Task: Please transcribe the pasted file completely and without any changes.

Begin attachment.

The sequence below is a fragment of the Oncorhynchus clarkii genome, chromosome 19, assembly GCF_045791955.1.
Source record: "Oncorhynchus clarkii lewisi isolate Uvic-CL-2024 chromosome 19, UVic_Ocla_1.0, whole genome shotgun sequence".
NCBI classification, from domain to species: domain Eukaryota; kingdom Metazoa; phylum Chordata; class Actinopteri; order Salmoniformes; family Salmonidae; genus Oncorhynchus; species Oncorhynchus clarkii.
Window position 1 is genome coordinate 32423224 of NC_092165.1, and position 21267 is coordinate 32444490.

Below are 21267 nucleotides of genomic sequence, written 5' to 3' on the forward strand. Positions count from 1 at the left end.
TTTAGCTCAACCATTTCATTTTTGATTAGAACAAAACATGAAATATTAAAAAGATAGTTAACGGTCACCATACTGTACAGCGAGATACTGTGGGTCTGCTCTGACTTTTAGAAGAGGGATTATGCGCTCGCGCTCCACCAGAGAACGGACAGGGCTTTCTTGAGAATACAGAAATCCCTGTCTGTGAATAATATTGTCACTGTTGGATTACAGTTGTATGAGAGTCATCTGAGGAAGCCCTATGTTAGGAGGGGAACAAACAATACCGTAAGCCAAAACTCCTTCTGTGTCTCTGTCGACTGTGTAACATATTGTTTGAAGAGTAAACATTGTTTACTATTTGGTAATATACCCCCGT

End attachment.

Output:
The sequence below is a fragment of the Oncorhynchus clarkii genome, chromosome 19, assembly GCF_045791955.1.
Source record: "Oncorhynchus clarkii lewisi isolate Uvic-CL-2024 chromosome 19, UVic_Ocla_1.0, whole genome shotgun sequence".
NCBI classification, from domain to species: domain Eukaryota; kingdom Metazoa; phylum Chordata; class Actinopteri; order Salmoniformes; family Salmonidae; genus Oncorhynchus; species Oncorhynchus clarkii.
Window position 1 is genome coordinate 32423224 of NC_092165.1, and position 21267 is coordinate 32444490.

Below are 21267 nucleotides of genomic sequence, written 5' to 3' on the forward strand. Positions count from 1 at the left end.
TTTAGCTCAACCATTTCATTTTTGATTAGAACAAAACATGAAATATTAAAAAGATAGTTAACGGTCACCATACTGTACAGCGAGATACTGTGGGTCTGCTCTGACTTTTAGAAGAGGGATTATGCGCTCGCGCTCCACCAGAGAACGGACAGGGCTTTCTTGAGAATACAGAAATCCCTGTCTGTGAATAATATTGTCACTGTTGGATTACAGTTGTATGAGAGTCATCTGAGGAAGCCCTATGTTAGGAGGGGAACAAACAATACCGTAAGCCAAAACTCCTTCTGTGTCTCTGTCGACTGTGTAACATATTGTTTGAAGAGTAAACATTGTTTACTATTTGGTAATATACCCCCGT